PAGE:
Serum metabolomic analysis reliably differentiates between multiple sclerosis sub-types

Nicola R. Sibson, James R. Larkin*, Alex M. Dickens*, Julian L. Griffin, Ana Cavey, Lucy Matthews, Benjamin G. Davis, Timothy D.W. Claridge, Jacqueline Palace, Daniel C. Anthony

Poster at Brain (XXVIth International Symposium on Cerebral Blood Flow, Metabolism and Function), Shanghai, China (2013)


Introduction: Ascertainment of patient transition from a relapse-remitting (RR) to secondary progressive (SP) phase of multiple sclerosis (MS) is currently difficult. To be clinically certain, a patient may be observed for up to a year. This transition is key because most MS-related disability accrues during the SPMS phase, and effective therapy differs between the two phases. The aim of this work, therefore, was to determine whether a biofluid metabolomics approach, which we have previously demonstrated distinguishes between different brain lesions1, is able to differentiate between sub-types of MS.

Methods: Serum samples from three sets of RRMS and SPMS patients, and age-matched controls, were collected (Set 1: n=15, 38 and 10; Set 2: n=6, 10 and 7; Set 3: n=5, 10 and 7, respectively). For Set 1 serum samples were also collected from 13 primary progressive (PP) MS patients. 1H nuclear magnetic resonance (NMR) spectra were acquired for each sample and partial least squares discriminant analysis was used to identify differences between groups.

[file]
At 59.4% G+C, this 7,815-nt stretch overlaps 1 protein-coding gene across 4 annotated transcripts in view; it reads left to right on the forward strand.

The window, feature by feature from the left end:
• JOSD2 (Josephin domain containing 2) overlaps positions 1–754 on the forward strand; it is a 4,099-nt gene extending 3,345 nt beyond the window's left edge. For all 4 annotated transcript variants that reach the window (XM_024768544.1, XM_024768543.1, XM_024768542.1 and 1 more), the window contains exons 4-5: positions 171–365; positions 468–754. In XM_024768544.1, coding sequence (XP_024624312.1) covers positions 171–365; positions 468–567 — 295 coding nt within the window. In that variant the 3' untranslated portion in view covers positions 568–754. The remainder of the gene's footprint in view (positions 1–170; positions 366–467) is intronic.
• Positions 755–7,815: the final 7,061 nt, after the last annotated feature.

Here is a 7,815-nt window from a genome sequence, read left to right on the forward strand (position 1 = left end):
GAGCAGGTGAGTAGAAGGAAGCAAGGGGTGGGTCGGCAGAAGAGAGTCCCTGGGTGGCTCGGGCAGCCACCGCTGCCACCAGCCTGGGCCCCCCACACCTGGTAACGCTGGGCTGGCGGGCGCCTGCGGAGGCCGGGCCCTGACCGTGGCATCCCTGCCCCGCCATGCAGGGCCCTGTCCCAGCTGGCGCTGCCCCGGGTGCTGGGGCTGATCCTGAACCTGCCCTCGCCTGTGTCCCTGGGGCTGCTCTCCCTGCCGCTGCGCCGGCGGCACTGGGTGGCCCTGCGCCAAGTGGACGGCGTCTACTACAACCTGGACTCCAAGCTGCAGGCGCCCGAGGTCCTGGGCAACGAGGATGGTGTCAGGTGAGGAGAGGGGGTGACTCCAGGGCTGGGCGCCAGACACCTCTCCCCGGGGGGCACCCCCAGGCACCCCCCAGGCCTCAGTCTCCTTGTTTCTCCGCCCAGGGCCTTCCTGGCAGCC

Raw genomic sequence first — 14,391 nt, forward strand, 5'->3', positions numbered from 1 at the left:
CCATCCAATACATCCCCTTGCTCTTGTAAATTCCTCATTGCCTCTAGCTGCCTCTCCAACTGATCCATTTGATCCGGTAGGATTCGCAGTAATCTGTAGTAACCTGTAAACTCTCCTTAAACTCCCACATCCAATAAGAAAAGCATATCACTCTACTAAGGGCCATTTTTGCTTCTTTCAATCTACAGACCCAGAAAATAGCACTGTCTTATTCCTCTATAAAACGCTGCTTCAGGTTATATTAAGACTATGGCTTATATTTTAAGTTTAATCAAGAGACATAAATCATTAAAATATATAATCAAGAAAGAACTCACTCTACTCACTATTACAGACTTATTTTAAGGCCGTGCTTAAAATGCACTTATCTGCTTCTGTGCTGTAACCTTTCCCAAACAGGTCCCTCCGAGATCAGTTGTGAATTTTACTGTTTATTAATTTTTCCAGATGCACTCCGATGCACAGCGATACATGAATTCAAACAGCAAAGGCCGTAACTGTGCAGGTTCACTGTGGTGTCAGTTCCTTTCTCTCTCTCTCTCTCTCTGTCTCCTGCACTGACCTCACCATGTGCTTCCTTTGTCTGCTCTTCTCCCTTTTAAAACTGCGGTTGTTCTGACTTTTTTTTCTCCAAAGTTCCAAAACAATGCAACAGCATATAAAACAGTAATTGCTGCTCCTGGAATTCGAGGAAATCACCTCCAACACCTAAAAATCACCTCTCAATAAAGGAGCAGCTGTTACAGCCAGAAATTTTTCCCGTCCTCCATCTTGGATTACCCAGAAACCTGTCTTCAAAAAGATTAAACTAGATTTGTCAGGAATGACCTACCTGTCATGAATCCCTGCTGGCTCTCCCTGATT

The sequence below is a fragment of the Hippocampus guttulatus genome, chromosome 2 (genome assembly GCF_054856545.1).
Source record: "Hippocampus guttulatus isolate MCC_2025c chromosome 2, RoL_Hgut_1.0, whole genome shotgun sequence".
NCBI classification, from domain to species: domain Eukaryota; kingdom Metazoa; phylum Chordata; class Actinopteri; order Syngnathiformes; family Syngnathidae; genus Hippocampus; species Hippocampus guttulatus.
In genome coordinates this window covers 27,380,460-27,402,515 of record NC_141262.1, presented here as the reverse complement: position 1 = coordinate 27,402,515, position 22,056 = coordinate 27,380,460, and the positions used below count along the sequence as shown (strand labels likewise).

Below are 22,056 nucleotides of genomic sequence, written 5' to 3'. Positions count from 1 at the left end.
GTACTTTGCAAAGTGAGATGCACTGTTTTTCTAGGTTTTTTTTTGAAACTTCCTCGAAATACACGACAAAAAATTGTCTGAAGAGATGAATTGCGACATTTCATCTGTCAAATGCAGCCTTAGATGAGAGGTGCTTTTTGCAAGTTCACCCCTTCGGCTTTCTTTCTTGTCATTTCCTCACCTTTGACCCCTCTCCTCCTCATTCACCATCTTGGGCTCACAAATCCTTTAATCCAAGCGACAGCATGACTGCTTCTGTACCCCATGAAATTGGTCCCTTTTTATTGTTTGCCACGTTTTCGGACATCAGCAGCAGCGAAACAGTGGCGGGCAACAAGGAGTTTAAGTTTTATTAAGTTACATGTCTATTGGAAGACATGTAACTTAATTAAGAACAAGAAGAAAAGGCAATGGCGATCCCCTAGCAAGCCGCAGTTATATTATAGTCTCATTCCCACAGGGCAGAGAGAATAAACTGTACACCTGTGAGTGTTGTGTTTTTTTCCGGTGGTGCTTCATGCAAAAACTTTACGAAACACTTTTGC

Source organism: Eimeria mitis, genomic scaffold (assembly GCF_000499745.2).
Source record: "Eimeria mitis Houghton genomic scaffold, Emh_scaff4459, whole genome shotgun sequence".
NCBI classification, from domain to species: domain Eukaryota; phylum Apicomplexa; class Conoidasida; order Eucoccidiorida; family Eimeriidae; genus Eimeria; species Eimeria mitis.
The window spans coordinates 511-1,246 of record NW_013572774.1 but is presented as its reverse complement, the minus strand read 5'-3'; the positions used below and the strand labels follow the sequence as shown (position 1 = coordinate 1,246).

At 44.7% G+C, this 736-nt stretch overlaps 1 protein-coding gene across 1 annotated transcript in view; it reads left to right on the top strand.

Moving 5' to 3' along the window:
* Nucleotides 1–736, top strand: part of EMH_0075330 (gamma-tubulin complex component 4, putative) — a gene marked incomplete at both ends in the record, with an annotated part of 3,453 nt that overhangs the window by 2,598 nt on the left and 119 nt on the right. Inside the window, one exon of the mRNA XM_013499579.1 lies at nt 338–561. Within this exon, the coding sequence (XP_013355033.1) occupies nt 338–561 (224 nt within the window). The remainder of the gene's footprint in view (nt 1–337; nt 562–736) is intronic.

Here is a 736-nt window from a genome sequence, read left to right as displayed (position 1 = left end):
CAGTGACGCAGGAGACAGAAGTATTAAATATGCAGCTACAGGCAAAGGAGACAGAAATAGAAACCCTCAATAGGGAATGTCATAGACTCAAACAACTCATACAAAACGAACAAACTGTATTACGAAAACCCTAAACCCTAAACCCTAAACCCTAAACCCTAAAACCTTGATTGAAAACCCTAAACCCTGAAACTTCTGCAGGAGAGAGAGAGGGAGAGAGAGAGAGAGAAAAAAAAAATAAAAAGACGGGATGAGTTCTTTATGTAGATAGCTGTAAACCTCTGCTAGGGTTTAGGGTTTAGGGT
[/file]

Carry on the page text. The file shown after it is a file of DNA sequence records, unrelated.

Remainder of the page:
Results: Set 1 was used to build significantly predictive models separating control volunteers from SPMS (q2=0.42), RRMS (q2=0.61) and PPMS (q2=0.70) patients, where q2>0.4 is considered significant. Moreover, comparison of RRMS and SPMS patients yielded a significant model (q2=0.45). In contrast, it was not possible to differentiate PPMS from either SP or RRMS.

To confirm these findings, a new set of models were constructed using Set 2. These models were also significant and identified the same metabolites as key in driving the separations. Subsequently, the group membership of each patient in Set 3 was predicted using the models built from Set 2. The models were highly predictive: RRMS vs. SPMS model, sensitivity = 0.9 and specificity = 0.8; RRMS and SPMS vs. control models, sensitivity and specificity = 1.0 (p<0.01).

Conclusions: We have demonstrated for the first time that it is possible to distinguish between RRMS and SPMS patients in a predictive fashion using an objective marker, as well as being able to separate each class of MS patients from a control cohort. The separations are based on the complete metabolomic profile of each patient and are not biased towards one metabolite in particular.

1. FEBS Lett 2004 568:49